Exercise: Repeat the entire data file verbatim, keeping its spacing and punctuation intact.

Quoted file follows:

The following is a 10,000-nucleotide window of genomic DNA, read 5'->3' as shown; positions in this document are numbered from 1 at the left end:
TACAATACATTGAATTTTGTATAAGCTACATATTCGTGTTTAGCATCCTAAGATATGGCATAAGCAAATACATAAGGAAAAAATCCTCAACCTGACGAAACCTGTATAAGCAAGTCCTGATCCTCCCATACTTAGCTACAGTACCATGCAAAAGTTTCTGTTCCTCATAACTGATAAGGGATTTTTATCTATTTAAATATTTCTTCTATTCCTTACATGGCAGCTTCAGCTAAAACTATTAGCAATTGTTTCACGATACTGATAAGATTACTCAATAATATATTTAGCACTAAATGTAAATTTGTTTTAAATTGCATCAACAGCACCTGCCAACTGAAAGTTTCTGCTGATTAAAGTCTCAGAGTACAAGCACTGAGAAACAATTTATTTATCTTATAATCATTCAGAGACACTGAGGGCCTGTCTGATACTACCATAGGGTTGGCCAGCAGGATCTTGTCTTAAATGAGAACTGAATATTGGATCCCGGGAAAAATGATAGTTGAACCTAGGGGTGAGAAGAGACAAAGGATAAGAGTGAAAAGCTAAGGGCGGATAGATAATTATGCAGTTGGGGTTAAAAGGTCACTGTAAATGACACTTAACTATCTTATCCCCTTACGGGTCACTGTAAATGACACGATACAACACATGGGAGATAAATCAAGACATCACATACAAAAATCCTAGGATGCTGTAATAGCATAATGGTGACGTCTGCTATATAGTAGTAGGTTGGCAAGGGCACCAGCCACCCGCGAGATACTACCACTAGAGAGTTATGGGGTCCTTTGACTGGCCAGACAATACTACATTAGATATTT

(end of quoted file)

The following is a 10,000-nucleotide window of genomic DNA, read 5'->3' as shown; positions in this document are numbered from 1 at the left end:
TACAATACATTGAATTTTGTATAAGCTACATATTCGTGTTTAGCATCCTAAGATATGGCATAAGCAAATACATAAGGAAAAAATCCTCAACCTGACGAAACCTGTATAAGCAAGTCCTGATCCTCCCATACTTAGCTACAGTACCATGCAAAAGTTTCTGTTCCTCATAACTGATAAGGGATTTTTATCTATTTAAATATTTCTTCTATTCCTTACATGGCAGCTTCAGCTAAAACTATTAGCAATTGTTTCACGATACTGATAAGATTACTCAATAATATATTTAGCACTAAATGTAAATTTGTTTTAAATTGCATCAACAGCACCTGCCAACTGAAAGTTTCTGCTGATTAAAGTCTCAGAGTACAAGCACTGAGAAACAATTTATTTATCTTATAATCATTCAGAGACACTGAGGGCCTGTCTGATACTACCATAGGGTTGGCCAGCAGGATCTTGTCTTAAATGAGAACTGAATATTGGATCCCGGGAAAAATGATAGTTGAACCTAGGGGTGAGAAGAGACAAAGGATAAGAGTGAAAAGCTAAGGGCGGATAGATAATTATGCAGTTGGGGTTAAAAGGTCACTGTAAATGACACTTAACTATCTTATCCCCTTACGGGTCACTGTAAATGACACGATACAACACATGGGAGATAAATCAAGACATCACATACAAAAATCCTAGGATGCTGTAATAGCATAATGGTGACGTCTGCTATATAGTAGTAGGTTGGCAAGGGCACCAGCCACCCGCGAGATACTACCACTAGAGAGTTATGGGGTCCTTTGACTGGCCAGACAATACTACATTAGATATTT